*I was voluntarily provided this review copy audiobook at no charge by the author, publisher and/or narrator. Though I purchased the ebook for my own enjoyment (before audio offered).
Payne is trapped by her curse in an open tower of a temple. When the aged mage that lives here with her leaves to find more magical items, a stranger appears claiming to be here to rescue her. The strange man knows of the curse that holds her here.
Farine wants nothing more than a unicorn, until she looks into it's eye as a mysterious User suggests she do. Farine saw the truth in it's eye, and now she sees the truth surrounding those she knows like a curse was put on her. The talk of war has come with the Elves, and the truth swims around her father when she sees him... There is trouble coming.
Lisa is a new narrator for me. I had thought I had listened to one story with her voicing, but I hadn't. The one thing I noticed at the beginning is the chapters were divided between two characters, Payne and Farine. In print it's easy to differentiate when it switches. In audio, it's a bit harder. This goes for all books. Is it possible to over enunciate? I felt some of the words were overly pronounced to make sure all comes across clear. Lisa's audio is clean and clear as you go through the story.
These books are listed as stand-alone's within the same world/series. I've read the first book but not the second. Did it affect me with the book? You can read them as stand-alones. This book, though, has some pieces that's nice to know about before going in so you don't feel completely lost on what pockets are and the magic here.
In listening to the beginning I feel like there is a disconnect with some information I don't have. Yet at the same time it made me curious to find that information and answers to questions that arise to what I'm learning. These pieces that I wasn't 100% sure of fit because of the style of the story. This was mostly in the parts with Payne's POV, there is a reason for this. She doesn't remember anything before she was in the ruin of a temple she stays at. Farine's sections are more informative and helps with some of the gaps, though a few more details we can connect to what Payne's seeing would have been nice.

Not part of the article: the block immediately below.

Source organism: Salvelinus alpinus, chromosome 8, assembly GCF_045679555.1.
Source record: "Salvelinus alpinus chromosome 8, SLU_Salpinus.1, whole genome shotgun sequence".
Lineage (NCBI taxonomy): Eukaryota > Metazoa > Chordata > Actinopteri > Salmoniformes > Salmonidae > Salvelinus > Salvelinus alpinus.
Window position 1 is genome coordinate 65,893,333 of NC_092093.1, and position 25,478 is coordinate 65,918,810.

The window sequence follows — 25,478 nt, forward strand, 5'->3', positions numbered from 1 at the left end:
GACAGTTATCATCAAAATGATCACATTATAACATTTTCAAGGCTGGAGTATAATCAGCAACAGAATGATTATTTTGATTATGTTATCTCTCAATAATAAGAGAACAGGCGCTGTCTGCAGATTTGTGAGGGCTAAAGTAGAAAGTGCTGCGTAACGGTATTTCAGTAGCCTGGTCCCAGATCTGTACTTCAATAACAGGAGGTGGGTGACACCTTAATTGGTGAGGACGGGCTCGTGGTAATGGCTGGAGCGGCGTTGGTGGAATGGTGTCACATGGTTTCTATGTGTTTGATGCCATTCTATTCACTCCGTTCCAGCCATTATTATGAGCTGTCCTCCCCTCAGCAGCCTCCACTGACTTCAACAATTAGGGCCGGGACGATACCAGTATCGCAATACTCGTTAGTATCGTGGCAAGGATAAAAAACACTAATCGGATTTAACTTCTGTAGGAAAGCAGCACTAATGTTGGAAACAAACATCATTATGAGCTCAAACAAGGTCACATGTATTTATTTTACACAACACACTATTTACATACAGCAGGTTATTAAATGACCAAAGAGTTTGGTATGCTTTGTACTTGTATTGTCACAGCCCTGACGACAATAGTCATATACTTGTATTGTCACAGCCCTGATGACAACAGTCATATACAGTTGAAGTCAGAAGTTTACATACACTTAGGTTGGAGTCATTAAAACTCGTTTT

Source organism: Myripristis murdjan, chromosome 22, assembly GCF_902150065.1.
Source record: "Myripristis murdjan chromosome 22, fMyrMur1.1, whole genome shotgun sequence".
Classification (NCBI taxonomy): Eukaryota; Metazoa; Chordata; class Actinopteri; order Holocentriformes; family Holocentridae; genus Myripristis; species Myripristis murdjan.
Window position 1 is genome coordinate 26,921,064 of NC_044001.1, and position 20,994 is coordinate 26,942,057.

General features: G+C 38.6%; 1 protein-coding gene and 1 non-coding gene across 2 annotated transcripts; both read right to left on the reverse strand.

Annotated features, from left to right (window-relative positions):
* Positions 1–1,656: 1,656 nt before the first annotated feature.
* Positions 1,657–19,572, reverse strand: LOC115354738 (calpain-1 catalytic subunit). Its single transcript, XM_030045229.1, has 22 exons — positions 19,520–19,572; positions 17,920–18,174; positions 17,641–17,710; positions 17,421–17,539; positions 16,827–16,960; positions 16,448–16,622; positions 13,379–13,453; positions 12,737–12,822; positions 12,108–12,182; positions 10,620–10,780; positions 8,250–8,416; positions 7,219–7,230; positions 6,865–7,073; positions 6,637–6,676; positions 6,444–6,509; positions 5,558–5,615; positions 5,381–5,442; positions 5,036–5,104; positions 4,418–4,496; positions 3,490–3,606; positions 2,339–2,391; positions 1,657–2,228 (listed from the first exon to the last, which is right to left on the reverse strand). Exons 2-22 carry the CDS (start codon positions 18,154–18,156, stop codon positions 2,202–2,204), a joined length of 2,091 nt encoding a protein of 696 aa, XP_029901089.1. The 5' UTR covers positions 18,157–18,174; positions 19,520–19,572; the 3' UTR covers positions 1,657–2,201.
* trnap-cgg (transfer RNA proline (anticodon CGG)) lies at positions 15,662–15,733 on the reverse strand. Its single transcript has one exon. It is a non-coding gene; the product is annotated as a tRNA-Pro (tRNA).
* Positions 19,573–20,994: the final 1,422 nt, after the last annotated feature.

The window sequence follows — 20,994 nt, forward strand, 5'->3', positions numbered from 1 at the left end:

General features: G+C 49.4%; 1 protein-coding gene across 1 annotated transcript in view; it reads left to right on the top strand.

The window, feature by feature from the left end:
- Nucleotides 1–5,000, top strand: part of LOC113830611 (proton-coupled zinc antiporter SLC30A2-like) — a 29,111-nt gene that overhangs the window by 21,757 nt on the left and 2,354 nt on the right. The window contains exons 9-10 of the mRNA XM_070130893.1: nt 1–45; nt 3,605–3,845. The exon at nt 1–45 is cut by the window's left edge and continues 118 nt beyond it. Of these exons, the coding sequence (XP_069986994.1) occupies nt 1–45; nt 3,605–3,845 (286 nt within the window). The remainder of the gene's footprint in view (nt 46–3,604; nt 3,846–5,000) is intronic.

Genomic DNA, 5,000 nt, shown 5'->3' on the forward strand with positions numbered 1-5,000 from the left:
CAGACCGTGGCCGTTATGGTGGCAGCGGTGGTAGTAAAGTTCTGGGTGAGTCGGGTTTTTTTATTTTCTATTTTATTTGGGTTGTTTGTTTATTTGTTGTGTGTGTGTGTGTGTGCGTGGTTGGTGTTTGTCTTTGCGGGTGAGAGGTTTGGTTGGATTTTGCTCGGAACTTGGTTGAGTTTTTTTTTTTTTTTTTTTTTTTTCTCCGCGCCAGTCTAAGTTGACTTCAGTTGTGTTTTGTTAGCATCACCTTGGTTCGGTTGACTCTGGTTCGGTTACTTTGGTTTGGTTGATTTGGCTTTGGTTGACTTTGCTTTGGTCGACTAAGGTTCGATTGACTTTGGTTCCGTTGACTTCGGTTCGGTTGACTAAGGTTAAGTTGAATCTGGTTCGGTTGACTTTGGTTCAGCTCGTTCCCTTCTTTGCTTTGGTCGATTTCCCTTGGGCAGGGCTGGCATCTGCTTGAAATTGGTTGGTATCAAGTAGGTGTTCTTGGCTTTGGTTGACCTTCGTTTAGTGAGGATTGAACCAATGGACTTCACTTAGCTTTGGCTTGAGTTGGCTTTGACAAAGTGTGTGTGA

I spent the book trying to put together a time frame in my mind. The time frame I was trying to work out, doesn't exist. I was trying to match the sections of Payne and Farine to each other. They don't fit in in the thinking I originally had. Then when I accepted that wasn't going to happen, I relaxed into the story. I came upon a section that was an ah-ha moment where I thought things would go a certain way, and it explained why I couldn't put the time frames together. (When you get there you'll understand too. I don't want to give it away as it feels like a big movement in the book.)
It all comes together in the end. I felt like so much was here! At the ending, last about two hours, I didn't want to do anything else but listen to all the information and details of how things worked out.
We do get the story of the war that broke the land. The magic that was used and why, is explained here. Very interesting.
The beginning can be confusing. There are pieces of the world that are mentioned but you don't know what they are, yet. If you hold out and let the story wash over you, taking it all in, you will get your answers and love the ending for it. It's difficult if you try to piece Payne and Farine's time frames together as though they are happening at the same time. They aren't.
I enjoy Frances's writings. I've read a few of her books. She has a way of leaving a feeling that answers the questions. This book feels as though it's missing information though, to give a better feel of the world, the pockets, and why it's broken by magic.